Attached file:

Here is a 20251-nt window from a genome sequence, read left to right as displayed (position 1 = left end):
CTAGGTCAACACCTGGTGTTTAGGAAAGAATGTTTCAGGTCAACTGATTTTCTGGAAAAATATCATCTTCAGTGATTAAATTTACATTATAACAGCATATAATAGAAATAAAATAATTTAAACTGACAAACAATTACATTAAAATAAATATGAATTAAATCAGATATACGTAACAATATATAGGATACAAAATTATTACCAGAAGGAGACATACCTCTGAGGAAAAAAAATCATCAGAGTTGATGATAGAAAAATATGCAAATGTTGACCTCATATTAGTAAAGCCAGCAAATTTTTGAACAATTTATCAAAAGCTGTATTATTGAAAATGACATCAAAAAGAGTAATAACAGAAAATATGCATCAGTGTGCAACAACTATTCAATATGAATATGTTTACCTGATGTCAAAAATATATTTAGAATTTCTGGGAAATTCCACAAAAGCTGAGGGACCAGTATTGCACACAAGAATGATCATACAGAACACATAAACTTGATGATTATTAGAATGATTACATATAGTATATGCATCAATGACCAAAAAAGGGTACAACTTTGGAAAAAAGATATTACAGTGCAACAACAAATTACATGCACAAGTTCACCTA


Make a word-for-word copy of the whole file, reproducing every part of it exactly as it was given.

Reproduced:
Here is a 20251-nt window from a genome sequence, read left to right as displayed (position 1 = left end):
CTAGGTCAACACCTGGTGTTTAGGAAAGAATGTTTCAGGTCAACTGATTTTCTGGAAAAATATCATCTTCAGTGATTAAATTTACATTATAACAGCATATAATAGAAATAAAATAATTTAAACTGACAAACAATTACATTAAAATAAATATGAATTAAATCAGATATACGTAACAATATATAGGATACAAAATTATTACCAGAAGGAGACATACCTCTGAGGAAAAAAAATCATCAGAGTTGATGATAGAAAAATATGCAAATGTTGACCTCATATTAGTAAAGCCAGCAAATTTTTGAACAATTTATCAAAAGCTGTATTATTGAAAATGACATCAAAAAGAGTAATAACAGAAAATATGCATCAGTGTGCAACAACTATTCAATATGAATATGTTTACCTGATGTCAAAAATATATTTAGAATTTCTGGGAAATTCCACAAAAGCTGAGGGACCAGTATTGCACACAAGAATGATCATACAGAACACATAAACTTGATGATTATTAGAATGATTACATATAGTATATGCATCAATGACCAAAAAAGGGTACAACTTTGGAAAAAAGATATTACAGTGCAACAACAAATTACATGCACAAGTTCACCTA